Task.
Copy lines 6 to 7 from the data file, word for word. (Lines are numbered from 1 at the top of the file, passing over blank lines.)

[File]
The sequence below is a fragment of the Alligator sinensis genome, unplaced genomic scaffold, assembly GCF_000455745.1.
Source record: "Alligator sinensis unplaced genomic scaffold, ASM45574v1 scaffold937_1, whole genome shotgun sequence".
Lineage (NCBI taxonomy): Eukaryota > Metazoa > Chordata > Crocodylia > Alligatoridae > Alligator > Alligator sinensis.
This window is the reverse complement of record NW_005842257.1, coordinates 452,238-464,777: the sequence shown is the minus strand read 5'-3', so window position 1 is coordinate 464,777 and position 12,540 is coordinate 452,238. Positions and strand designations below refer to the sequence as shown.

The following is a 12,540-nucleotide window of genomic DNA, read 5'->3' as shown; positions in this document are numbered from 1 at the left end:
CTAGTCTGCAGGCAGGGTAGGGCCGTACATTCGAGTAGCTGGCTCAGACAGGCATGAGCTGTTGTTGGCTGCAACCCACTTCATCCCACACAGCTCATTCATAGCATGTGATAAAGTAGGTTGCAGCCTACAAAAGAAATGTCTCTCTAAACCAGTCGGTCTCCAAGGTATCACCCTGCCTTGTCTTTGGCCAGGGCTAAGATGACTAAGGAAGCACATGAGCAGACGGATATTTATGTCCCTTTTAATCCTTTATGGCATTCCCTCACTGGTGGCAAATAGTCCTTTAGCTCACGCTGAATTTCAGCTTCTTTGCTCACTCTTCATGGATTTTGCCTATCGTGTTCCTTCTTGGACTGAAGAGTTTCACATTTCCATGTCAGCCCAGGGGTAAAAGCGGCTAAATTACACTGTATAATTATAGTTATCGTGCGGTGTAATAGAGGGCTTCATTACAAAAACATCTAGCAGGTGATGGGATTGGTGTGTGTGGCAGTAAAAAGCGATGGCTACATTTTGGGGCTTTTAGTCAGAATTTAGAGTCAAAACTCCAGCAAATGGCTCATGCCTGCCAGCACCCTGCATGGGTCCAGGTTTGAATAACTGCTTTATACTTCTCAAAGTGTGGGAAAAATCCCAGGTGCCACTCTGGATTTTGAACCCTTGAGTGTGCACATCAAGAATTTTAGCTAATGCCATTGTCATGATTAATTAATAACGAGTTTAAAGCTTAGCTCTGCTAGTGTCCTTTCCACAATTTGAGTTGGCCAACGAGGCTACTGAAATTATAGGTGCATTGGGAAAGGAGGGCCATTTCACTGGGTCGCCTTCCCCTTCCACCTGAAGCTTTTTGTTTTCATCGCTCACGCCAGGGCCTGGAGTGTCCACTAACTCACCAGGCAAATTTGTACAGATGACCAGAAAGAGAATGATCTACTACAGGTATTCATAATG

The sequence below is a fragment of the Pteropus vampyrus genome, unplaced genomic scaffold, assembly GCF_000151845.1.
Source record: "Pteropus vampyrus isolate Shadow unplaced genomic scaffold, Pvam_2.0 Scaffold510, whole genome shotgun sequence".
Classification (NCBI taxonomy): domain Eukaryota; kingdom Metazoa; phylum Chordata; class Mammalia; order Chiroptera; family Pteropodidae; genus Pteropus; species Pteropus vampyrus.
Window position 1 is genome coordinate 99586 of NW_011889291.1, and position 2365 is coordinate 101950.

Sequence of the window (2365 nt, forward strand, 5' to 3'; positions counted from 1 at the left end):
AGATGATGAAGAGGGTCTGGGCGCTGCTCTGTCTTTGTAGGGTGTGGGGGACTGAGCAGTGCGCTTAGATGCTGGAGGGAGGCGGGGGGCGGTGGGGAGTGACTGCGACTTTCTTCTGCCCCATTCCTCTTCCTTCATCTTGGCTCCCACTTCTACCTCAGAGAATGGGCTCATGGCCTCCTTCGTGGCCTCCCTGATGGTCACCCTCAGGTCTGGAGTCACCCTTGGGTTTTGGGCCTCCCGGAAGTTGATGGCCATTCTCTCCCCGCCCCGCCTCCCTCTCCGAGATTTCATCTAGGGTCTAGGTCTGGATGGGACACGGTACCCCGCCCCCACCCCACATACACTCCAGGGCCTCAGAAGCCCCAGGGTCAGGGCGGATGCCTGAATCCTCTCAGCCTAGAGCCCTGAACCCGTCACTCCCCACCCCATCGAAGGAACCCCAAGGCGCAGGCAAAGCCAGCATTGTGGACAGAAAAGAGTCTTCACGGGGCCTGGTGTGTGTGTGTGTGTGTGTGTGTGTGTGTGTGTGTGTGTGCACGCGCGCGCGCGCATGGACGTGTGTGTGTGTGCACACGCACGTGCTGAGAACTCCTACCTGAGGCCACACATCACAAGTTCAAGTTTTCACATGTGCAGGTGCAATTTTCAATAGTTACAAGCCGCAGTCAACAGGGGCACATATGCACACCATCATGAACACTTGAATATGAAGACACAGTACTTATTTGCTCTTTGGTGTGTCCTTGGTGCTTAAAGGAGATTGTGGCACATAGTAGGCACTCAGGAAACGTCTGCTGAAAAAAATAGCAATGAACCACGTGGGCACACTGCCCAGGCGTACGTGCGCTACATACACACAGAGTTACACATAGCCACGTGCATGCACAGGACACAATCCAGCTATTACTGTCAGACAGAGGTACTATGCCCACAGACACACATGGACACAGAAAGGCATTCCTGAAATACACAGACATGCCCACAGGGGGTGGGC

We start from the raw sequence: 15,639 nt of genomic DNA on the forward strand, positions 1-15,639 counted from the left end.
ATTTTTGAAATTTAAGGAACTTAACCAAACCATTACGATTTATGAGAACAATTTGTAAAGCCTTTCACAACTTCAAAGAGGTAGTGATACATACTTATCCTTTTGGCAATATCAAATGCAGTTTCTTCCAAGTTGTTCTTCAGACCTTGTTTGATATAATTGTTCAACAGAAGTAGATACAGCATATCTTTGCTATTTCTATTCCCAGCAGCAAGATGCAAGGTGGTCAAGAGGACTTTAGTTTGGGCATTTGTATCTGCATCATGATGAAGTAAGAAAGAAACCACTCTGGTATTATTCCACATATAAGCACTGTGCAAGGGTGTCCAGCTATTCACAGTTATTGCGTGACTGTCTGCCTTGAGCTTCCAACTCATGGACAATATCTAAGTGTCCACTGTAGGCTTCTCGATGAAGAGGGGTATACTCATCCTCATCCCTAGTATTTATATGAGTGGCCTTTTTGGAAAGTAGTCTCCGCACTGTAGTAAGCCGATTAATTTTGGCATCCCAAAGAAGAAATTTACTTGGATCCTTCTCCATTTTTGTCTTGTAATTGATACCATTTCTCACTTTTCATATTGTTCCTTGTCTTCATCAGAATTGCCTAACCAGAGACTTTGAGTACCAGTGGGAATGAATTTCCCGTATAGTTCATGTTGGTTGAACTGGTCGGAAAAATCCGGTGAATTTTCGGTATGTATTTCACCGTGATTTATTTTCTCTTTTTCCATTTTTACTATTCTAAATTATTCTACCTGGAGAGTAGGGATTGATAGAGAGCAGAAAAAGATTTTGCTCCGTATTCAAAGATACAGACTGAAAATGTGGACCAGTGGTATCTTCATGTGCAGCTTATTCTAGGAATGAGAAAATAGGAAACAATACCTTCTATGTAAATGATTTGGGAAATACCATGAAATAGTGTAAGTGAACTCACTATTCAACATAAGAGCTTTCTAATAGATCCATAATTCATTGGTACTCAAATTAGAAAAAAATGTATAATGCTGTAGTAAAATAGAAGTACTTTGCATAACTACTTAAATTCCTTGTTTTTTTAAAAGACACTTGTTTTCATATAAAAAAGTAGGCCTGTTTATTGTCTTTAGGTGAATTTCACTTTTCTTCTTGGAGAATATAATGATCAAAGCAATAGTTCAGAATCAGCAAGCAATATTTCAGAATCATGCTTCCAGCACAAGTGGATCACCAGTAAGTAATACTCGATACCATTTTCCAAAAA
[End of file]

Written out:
CTAGTCTGCAGGCAGGGTAGGGCCGTACATTCGAGTAGCTGGCTCAGACAGGCATGAGCTGTTGTTGGCTGCAACCCACTTCATCCCACACAGCTCATTCATAGCATGTGATAAAGTAGGTTGCAGCCTACAAAAGAAATGTCTCTCTAAACCAGTCGGTCTCCAAGGTATCACCCTGCCTTGTCTTTGGCCAGGGCTAAGATGACTAAGGAAGCACATGAGCAGACGGATATTTATGTCCCTTTTAATCCTTTATGGCATTCCCTCACTGGTGGCAAATAGTCCTTTAGCTCACGCTGAATTTCAGCTTCTTTGCTCACTCTTCATGGATTTTGCCTATCGTGTTCCTTCTTGGACTGAAGAGTTTCACATTTCCATGTCAGCCCAGGGGTAAAAGCGGCTAAATTACACTGTATAATTATAGTTATCGTGCGGTGTAATAGAGGGCTTCATTACAAAAACATCTAGCAGGTGATGGGATTGGTGTGTGTGGCAGTAAAAAGCGATGGCTACATTTTGGGGCTTTTAGTCAGAATTTAGAGTCAAAACTCCAGCAAATGGCTCATGCCTGCCAGCACCCTGCATGGGTCCAGGTTTGAATAACTGCTTTATACTTCTCAAAGTGTGGGAAAAATCCCAGGTGCCACTCTGGATTTTGAACCCTTGAGTGTGCACATCAAGAATTTTAGCTAATGCCATTGTCATGATTAATTAATAACGAGTTTAAAGCTTAGCTCTGCTAGTGTCCTTTCCACAATTTGAGTTGGCCAACGAGGCTACTGAAATTATAGGTGCATTGGGAAAGGAGGGCCATTTCACTGGGTCGCCTTCCCCTTCCACCTGAAGCTTTTTGTTTTCATCGCTCACGCCAGGGCCTGGAGTGTCCACTAACTCACCAGGCAAATTTGTACAGATGACCAGAAAGAGAATGATCTACTACAGGTATTCATAATG

The sequence below is a fragment of the Pteropus vampyrus genome, unplaced genomic scaffold, assembly GCF_000151845.1.